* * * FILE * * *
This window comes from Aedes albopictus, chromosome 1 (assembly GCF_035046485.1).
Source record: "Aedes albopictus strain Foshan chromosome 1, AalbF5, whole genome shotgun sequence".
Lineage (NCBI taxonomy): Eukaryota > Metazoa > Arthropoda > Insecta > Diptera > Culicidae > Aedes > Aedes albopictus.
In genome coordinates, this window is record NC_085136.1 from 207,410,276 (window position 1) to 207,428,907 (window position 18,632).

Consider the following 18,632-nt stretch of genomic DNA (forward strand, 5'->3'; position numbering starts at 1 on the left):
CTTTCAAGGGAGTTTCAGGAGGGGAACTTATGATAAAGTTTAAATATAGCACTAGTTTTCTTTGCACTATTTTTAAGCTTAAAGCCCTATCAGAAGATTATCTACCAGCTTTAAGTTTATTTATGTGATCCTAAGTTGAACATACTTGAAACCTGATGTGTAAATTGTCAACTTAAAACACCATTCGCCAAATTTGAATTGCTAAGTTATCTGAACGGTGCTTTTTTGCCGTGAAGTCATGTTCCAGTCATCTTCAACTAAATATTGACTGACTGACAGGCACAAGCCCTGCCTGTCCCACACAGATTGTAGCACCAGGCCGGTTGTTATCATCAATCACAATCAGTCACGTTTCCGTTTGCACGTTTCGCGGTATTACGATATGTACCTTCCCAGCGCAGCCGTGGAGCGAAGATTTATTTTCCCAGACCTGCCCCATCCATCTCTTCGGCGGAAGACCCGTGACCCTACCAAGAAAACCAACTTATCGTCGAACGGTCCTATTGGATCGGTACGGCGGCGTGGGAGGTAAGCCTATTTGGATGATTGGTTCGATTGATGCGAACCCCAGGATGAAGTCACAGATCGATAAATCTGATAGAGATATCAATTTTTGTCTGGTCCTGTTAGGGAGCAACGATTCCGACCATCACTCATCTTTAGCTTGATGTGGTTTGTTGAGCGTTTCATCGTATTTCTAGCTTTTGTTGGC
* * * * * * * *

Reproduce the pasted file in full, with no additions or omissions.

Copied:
This window comes from Aedes albopictus, chromosome 1 (assembly GCF_035046485.1).
Source record: "Aedes albopictus strain Foshan chromosome 1, AalbF5, whole genome shotgun sequence".
Lineage (NCBI taxonomy): Eukaryota > Metazoa > Arthropoda > Insecta > Diptera > Culicidae > Aedes > Aedes albopictus.
In genome coordinates, this window is record NC_085136.1 from 207,410,276 (window position 1) to 207,428,907 (window position 18,632).

Consider the following 18,632-nt stretch of genomic DNA (forward strand, 5'->3'; position numbering starts at 1 on the left):
CTTTCAAGGGAGTTTCAGGAGGGGAACTTATGATAAAGTTTAAATATAGCACTAGTTTTCTTTGCACTATTTTTAAGCTTAAAGCCCTATCAGAAGATTATCTACCAGCTTTAAGTTTATTTATGTGATCCTAAGTTGAACATACTTGAAACCTGATGTGTAAATTGTCAACTTAAAACACCATTCGCCAAATTTGAATTGCTAAGTTATCTGAACGGTGCTTTTTTGCCGTGAAGTCATGTTCCAGTCATCTTCAACTAAATATTGACTGACTGACAGGCACAAGCCCTGCCTGTCCCACACAGATTGTAGCACCAGGCCGGTTGTTATCATCAATCACAATCAGTCACGTTTCCGTTTGCACGTTTCGCGGTATTACGATATGTACCTTCCCAGCGCAGCCGTGGAGCGAAGATTTATTTTCCCAGACCTGCCCCATCCATCTCTTCGGCGGAAGACCCGTGACCCTACCAAGAAAACCAACTTATCGTCGAACGGTCCTATTGGATCGGTACGGCGGCGTGGGAGGTAAGCCTATTTGGATGATTGGTTCGATTGATGCGAACCCCAGGATGAAGTCACAGATCGATAAATCTGATAGAGATATCAATTTTTGTCTGGTCCTGTTAGGGAGCAACGATTCCGACCATCACTCATCTTTAGCTTGATGTGGTTTGTTGAGCGTTTCATCGTATTTCTAGCTTTTGTTGGC